If you're looking into careers in the Computer and Information Science field, odds are you'll encounter cloud computing. The cloud computing industry has exploded over the past few decades; in 2013, nearly 60% of businesses spent at least 10% of their budgets on cloud services (according to IBM). With this in mind, computer and information science enthusiasts should have a basic understanding of the cloud computing industry and might even consider pursuing a career in cloud computing services.
What is cloud computing?
Traditionally, computer resources have been sold as products. Businesses purchase hardware, software, networking, databases, and meters directly from computing companies, installing them in their offices and monitoring them directly and locally. This requires businesses to make heavy upfront investments in their computer systems and maintenance and to hire staff or vendors to maintain, troubleshoot/repair, and upgrade systems.
Cloud computing, on the other hand, delivers computer resources as a service. Through computer networking, businesses can access databases, software, and other resources remotely. A cloud computing vendor can run all these resources and resell them too many businesses.
How can I work in cloud computing?
If you're interested in a job in cloud computing, your best bet is to get a bachelor's degree in some computer-related or information science-related field. You could then get a job as a computer systems analyst, health care IT specialist, mobile networking specialist, data management specialist, cyber security specialist, software developer, computer systems analyst, IT help desk and support member, and more. Any experience or formal education in any of these fields could lead to a career in cloud computing.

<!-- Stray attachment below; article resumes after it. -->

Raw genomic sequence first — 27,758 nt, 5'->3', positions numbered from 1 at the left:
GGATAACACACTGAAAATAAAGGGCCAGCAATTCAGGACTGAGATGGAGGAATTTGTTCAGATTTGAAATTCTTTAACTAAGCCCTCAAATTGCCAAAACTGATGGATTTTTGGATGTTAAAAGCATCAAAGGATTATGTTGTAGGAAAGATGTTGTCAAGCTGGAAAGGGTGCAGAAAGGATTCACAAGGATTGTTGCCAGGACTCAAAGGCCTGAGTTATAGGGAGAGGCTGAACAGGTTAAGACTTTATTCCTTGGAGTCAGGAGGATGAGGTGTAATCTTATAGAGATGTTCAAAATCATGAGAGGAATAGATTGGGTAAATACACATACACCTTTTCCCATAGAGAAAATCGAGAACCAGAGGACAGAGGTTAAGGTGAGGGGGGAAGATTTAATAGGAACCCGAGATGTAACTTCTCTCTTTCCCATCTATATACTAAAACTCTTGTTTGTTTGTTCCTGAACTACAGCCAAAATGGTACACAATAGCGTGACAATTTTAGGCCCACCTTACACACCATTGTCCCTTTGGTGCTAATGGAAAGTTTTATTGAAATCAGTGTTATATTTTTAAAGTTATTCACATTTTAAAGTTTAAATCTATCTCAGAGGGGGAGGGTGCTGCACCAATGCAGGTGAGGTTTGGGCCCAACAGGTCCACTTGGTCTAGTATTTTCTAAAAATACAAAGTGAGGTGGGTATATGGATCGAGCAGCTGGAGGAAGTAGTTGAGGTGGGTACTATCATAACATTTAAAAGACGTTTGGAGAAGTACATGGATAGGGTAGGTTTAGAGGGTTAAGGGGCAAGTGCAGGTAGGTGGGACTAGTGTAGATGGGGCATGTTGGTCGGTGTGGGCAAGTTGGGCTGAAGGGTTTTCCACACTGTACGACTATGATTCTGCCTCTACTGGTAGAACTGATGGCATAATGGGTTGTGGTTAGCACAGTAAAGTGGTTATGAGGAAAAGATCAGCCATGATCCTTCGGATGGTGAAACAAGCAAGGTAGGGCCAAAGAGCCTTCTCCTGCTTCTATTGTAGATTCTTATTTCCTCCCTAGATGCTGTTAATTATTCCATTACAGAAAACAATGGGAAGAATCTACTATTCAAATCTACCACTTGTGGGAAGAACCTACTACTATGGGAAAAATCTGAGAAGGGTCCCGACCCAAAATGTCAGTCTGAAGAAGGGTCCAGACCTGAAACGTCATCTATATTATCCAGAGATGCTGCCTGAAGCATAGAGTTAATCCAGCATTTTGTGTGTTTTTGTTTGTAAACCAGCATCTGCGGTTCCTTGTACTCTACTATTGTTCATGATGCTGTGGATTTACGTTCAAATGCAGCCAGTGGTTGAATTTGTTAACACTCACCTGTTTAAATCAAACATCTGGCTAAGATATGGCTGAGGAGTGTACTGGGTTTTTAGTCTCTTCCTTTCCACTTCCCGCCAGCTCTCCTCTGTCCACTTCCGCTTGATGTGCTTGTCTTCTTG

But if you want to accelerate your career path into this field, you can also now earn a Bachelor of Science Degree in Computer and Information Science with a concentration in Cloud Computing and Virtualization if you really want to jump start your career in this new and exciting field.
The future of cloud computing is now!
In general, the outlook for cloud computing is bright. Forbes Magazine is reporting that by 2017, the Cloud Computing market spend could be as much as $235 billion which would triple the 2011 spend of $78 billion.
This is due in large part to the CIO’s (chief information officer) role selecting and ensuring high performance and engaging customer support and operational tools for organizations. IBM’s study also reflected that 67% of CIO’s are actively researching cloud computing technologies and how they might help drive business and operational goals.
Hybrid Cloud Computing could lead the way…
One potential drawback to Cloud Computing is bandwidth. Smaller companies with limited bandwidth and limited funds to purchase the bandwidth that might be required to provide a complete Cloud Computing solution are looking into hybrid cloud computing systems. A hybrid cloud is any system that combines offsite cloud computing networks with onsite computer hardware. This would allow those companies to store its archived data, for example, on the cloud, but keep all operational customer data at its headquarters. It could then move data to and from the cloud based on its day-to-day needs.
If used properly, hybrid cloud systems provide all the advantages of cloud computing without using up the bandwidth or exposing sensitive information to third parties and security concerns. Companies would have total control over which data sets are uploaded to the cloud, and can simply refuse to upload any data that might jeopardize their business or their clients.
The original Cloud Computing…
Many companies use hybrid cloud computing as a way to back up their data in case of disasters. Ordinary hardware storage can be highly expensive and inconvenient, particularly if a company plans on moving its headquarters to a new building. With hybrid cloud computing, on the other hand, companies can make copies of all their data with minimal capital expenditure, and can access that data from anywhere in the world, so long as they have Internet access. Although offsite data storage has been around longer than the term cloud computing, it still is seen today as part of the cloud computing world.
If you would like to learn more about an exciting career in Cloud Computing or how you can go from ZERO to Bachelor’s in 2.5 years…contact ECPI University TODAY!
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